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Border accord

October 24, 1983



The United States-Canadian border has to be one of the world's most remarkable political boundaries. Stretching across the North American continent for some 4,000 miles, the border is largely unpoliced. Thousands of cars stream back and forth daily. Tourism is commonplace. Most important, the combined trade in goods and services that crosses that border represents what is perhaps the largest two-way trade among any set of nations - certainly among any two neighboring countries.

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All Canadians and US citizens have a clear stake in taking all possible steps to expand that trade. That both nations are now considering proposals to do just that is especially encouraging, given the acrimony over economic issues that has unfortunately marked political discourse between Ottawa and Washington in some recent years.

What is new in the whole trade equation is that the two countries are now exploring the idea of additional limited free trade.

Both nations have already worked out such an agreement for the auto industry. But now there is speculation that agreements might eventually be hammered out for such areas as clothing, textiles, and mass-transit equipment. For Canada in particular, such a move would represent a major political shift away from the Liberal government's efforts to boost trade with Europe while reducing trade with the United States.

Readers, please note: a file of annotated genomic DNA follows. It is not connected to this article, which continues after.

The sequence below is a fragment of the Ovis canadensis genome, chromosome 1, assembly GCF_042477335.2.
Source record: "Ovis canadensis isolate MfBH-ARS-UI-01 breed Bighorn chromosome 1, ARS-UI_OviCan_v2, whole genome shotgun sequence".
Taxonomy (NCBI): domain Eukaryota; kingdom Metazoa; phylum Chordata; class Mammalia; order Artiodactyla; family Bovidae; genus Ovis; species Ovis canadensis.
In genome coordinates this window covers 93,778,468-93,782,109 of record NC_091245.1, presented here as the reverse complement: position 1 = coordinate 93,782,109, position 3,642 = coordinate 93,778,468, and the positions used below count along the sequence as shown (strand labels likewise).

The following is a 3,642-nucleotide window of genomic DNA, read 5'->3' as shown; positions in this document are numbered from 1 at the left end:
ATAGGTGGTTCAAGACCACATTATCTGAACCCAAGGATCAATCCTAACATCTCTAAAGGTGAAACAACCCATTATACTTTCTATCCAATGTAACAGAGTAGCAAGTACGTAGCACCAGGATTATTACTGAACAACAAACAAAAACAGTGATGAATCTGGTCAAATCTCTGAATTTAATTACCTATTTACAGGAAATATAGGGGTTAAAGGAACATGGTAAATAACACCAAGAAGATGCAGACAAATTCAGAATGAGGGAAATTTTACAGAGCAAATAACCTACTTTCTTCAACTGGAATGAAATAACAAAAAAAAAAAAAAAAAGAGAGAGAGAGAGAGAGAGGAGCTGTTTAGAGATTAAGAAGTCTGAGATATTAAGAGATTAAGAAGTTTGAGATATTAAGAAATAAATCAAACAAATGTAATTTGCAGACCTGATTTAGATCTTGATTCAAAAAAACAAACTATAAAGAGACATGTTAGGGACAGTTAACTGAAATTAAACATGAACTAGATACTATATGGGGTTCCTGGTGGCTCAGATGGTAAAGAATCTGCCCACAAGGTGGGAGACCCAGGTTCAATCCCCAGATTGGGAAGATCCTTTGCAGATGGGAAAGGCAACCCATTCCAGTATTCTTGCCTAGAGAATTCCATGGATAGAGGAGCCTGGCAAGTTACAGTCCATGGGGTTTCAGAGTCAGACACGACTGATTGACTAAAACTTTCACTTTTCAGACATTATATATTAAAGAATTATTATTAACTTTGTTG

Looking northward, some tariff walls have gradually been reduced. A number of Canadian firms have located operations in the US - partly to tap the large US market, partly because of concerns that the government of Prime Minister Trudeau is antibusiness.

Obviously, neither the US nor Canada is yet ready to embrace any notion of a ''North American accord.'' The Trudeau government remains strongly nationalistic. And the US - through television, films, magazines - continues to impose a heavy cultural influence on a nation seeking to define its own individuality.

Still, there is no reason why the two nations should not work out new trade agreements in as many areas as possible, as considered in a study paper prepared by the Canadian Senate and as now being discussed by the Canadian minister of external trade. Free trade pacts would spur economic growth on both sides of the border. For Canada, firms enlarging trade with the US could convert their manufacturing operations to longer production runs, thereby bringing down unit costs. For the US, multinational firms with plants in both nations could more efficiently allocate production schedules. In short, everyone would gain.